A note from Becky: As a lot of you know, I come from a large extended family, and enjoy time with them, as well as with my husband’s family. Summer time seems to bring out the occasions of family gatherings, including graduations, weddings and family reunions. My friend, Jennifer Slattery, provides a guest post this week talking about family reunions. Enjoy!
“I don’t want to go.” I crossed my arms, a very mature pout taking residence on my face. “Tell them I’m busy. The house is an absolute mess, and if I don’t tackle it soon, all sorts of critters will take up permanent residence in the pantry.” Except the reunion wasn’t for another month, giving me plenty of time to clean, if I chose. “Then there’s the Johnsons. They’re expecting a baby,, and they’ve already got two toddlers underfoot. What if Melinda ends up having a C-section and really needs my help? Besides, we’re on a budget, remember?”
Though the above situation is fictional, it’s symbolic of what my attitude looked like for more than a couple years. An attitude that didn’t please my husband in the slightest, nor should it have. This was his family, after all. Our daughter’s family, and, well, mine, too, thanks to the glimmering rock on my finger.
It wasn’t that I didn’t like my in-laws. Rather, I was convinced they didn’t like me. Which may have been true to some extent. After all, I didn’t attend the family get-togethers with the best attitude. Seriously, who wants to be around a scowling, defensive adult? We expect to leave those types of encounters behind in junior high with our pimple cream and blue-glitter eye-shadow.
It’s funny, how negativity worked. Convinced my in-laws hated me and thought I was the worst thing that had happened to my husband ever, I brought a swirl of negativity into every situation.
This tainted my perceptions and caused me to view normal comments as attacks and casual questions as interrogations.
Because that’s what negative thinking does-it skews our perceptions, heightens our insecurities, and leads to all sorts of miscommunication.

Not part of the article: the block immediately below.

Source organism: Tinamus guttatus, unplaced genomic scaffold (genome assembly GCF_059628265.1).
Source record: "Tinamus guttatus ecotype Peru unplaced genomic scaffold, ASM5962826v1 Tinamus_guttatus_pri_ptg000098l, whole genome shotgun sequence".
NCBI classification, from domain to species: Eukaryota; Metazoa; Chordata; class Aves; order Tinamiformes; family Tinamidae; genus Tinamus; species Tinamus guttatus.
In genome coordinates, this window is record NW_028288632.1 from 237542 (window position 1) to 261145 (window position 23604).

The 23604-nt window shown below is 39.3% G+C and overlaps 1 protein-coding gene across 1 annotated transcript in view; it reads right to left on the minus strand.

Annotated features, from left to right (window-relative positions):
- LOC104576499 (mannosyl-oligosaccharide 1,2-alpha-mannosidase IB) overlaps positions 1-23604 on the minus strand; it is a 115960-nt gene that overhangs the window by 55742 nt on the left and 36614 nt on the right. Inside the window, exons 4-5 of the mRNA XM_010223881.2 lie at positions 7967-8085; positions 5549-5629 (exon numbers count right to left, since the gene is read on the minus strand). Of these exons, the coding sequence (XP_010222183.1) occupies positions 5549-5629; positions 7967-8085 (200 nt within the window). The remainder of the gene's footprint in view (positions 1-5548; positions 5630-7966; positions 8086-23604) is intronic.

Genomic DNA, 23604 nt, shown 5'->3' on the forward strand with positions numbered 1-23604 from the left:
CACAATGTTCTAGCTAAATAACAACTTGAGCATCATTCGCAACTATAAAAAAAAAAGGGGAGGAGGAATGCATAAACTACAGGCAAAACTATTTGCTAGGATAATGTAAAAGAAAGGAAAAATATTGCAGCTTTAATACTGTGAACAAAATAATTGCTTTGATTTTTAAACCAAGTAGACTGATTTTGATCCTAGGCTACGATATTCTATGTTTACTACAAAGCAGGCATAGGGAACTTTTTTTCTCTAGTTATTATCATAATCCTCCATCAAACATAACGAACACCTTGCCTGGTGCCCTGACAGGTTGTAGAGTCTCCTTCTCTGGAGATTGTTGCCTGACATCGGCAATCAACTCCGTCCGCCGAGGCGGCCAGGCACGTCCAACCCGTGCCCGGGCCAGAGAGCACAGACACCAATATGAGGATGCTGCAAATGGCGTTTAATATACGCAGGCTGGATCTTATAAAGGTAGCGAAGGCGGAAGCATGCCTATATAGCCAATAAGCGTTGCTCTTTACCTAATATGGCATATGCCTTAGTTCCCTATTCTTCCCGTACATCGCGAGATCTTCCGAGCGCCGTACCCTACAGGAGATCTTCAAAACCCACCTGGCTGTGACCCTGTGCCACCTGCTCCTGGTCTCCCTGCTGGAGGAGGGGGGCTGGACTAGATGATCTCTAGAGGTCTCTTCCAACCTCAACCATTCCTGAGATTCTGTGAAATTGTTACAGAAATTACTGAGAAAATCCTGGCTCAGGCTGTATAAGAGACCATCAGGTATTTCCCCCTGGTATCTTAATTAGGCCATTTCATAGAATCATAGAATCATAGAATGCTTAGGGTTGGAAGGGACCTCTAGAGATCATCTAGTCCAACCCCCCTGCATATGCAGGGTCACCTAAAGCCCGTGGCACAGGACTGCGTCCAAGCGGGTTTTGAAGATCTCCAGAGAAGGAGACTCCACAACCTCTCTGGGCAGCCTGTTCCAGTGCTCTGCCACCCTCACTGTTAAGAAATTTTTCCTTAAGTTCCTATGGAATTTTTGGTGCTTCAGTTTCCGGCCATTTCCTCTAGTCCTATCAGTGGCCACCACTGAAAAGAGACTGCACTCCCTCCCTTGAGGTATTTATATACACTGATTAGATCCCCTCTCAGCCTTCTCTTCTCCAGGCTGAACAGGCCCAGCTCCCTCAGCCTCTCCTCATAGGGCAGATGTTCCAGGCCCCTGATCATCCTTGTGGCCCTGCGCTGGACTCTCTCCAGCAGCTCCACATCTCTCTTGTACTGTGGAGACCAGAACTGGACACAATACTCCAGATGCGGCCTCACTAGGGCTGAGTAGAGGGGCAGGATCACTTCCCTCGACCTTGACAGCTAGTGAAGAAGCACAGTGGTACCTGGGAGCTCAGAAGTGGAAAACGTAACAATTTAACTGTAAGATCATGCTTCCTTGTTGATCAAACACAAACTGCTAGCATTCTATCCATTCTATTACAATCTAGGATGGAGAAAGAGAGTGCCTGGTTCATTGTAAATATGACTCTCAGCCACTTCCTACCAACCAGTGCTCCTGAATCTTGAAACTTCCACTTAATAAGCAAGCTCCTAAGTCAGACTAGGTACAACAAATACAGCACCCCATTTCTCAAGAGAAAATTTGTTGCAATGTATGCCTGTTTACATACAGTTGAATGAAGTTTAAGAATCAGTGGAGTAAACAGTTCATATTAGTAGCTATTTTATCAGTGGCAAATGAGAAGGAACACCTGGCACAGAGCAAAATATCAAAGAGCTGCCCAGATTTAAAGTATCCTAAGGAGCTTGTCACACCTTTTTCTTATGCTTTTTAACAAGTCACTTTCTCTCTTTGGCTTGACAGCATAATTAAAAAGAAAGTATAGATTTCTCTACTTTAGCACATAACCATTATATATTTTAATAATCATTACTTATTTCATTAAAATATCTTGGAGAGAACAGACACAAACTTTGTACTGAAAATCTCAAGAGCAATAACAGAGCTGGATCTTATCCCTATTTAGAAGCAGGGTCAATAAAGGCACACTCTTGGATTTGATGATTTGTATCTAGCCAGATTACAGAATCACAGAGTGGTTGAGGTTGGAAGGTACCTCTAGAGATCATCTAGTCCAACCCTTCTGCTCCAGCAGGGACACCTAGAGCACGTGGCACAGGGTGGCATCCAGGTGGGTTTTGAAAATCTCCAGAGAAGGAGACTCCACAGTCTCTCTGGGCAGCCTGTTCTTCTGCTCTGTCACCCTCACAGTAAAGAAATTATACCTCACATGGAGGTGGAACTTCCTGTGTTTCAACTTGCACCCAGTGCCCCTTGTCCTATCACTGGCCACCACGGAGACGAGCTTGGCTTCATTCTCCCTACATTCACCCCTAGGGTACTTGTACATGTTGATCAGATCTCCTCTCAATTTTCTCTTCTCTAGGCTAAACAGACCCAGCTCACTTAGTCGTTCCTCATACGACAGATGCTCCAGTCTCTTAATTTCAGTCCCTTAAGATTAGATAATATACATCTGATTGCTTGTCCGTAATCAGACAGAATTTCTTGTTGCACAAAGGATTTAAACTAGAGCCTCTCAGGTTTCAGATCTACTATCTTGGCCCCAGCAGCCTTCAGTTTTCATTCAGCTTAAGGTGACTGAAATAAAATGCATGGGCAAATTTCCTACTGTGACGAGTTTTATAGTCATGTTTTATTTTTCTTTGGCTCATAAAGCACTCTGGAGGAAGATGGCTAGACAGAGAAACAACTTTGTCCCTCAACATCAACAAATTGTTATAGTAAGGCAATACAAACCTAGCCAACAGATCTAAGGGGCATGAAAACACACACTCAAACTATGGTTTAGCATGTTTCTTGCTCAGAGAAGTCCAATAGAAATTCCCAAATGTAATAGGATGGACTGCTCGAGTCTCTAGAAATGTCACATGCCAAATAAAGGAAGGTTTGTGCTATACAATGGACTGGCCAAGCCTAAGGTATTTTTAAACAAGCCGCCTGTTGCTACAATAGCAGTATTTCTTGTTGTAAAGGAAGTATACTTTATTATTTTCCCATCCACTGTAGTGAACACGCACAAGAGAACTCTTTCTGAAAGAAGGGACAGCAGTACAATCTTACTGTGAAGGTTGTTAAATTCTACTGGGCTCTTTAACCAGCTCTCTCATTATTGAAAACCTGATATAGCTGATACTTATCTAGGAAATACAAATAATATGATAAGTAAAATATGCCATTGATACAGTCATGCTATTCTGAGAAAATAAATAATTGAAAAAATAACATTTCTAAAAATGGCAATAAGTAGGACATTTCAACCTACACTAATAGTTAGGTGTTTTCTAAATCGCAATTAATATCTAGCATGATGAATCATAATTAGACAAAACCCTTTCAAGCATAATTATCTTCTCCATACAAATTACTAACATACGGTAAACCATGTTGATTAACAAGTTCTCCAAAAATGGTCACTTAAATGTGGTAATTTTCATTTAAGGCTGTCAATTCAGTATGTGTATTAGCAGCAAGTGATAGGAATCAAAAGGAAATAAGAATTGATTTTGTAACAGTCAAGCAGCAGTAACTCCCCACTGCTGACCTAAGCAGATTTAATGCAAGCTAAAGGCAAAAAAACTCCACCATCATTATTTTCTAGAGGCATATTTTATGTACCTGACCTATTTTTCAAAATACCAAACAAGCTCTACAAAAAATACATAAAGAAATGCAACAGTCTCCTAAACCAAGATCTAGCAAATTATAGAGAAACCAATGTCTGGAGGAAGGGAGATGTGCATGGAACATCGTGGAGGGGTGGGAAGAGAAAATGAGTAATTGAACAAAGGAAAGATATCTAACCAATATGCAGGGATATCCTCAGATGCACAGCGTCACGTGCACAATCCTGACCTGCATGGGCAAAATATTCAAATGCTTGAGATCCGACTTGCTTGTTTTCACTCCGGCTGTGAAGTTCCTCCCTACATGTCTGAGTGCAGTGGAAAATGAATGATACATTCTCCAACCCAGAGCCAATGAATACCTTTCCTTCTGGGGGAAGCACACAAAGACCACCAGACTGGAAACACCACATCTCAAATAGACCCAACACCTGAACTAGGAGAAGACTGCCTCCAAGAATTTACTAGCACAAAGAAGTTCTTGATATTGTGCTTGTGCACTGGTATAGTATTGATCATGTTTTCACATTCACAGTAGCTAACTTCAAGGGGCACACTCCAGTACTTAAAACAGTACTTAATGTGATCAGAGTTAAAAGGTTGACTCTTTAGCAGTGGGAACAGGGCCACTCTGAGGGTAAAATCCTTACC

This continued for some time until one day, in a moment of frustration, I made a comment to my mother-in-law. I don’t remember what I said, but I do remember her response: “We’re only treating you like a daughter.”
This took me aback and caused me to reevaluate years of interchange, and as I did, I realized the problem wasn’t with my in-laws, but rather with me.
It’s been years since receiving that a-ha moment, and my, how things have changed. I’ve come to see how incredibly caring my extended family is; caring and hilarious. So much so, that I now look forward to and cherish those reunions I once dreaded.
I think we all have tendencies to bring negativity into certain situations, carrying with us lies we’ve come to believe and that, if unchecked, we project onto others. But most often, when we cast those lies aside, we find those situations that gave us the most angst can actually become times of joy and peace.
What about you? Do you get along with your in-laws? I think many of us go through an awkward merging stage, of getting to know one another, meshing different personalities, attempting to unite or tweak different family traditions. But family is family, which means, you’re stuck with those people for the long haul. You might as well learn to love them. J
For those of you who don’t get along with your in-laws, did my experience resonate with you, even a smidgeon? Pause for a moment to consider your attitude and perceptions. Are you bringing any negativity in thought or action into the situation? How might things be different if you set those aside, viewing the encounter through an untainted lens?
Jennifer Slattery will be celebrating her nineteenth wedding anniversary with the man of her dreams and her best friend this summer. The two of them enjoy taking long, leisurely walks together, going on coffee dates, and foregoing dinner for a gianormous tub of frozen yogurt. When Jennifer’s not spending time with her hubby or their hilariously fun teenage daughter, she’s most likely attached to a book or her keyboard. She writes missional romance novels for New Hope Publishers, Christian living articles for Crosswalk.com, and devotions for her personal blog and Internet Café Devotions. You can visit her online at http://jenniferslatterylivesoutloud.com or dive into one of her fictional worlds by purchasing her debut novel, Beyond I Do.
Marriage . . . it’s more than a happily ever after. Eternally more. Will seeing beyond the present unite her and her fiancé or tear them apart?
Ainsley Meadows, raised by a hedonist mother, who cycles through jobs and relationships like wrapping paper on Christmas morning, falls into a predictable and safe relationship with Richard, a self-absorbed socialite psychiatrist. But as her wedding nears, a battered woman and her child spark a long-forgotten dream and ignites a hidden passion. One that threatens to change everything, including her fiancé. To embrace God’s best and find true love, this security-seeking bride must follow God with reckless abandon and realize that marriage goes Beyond I Do.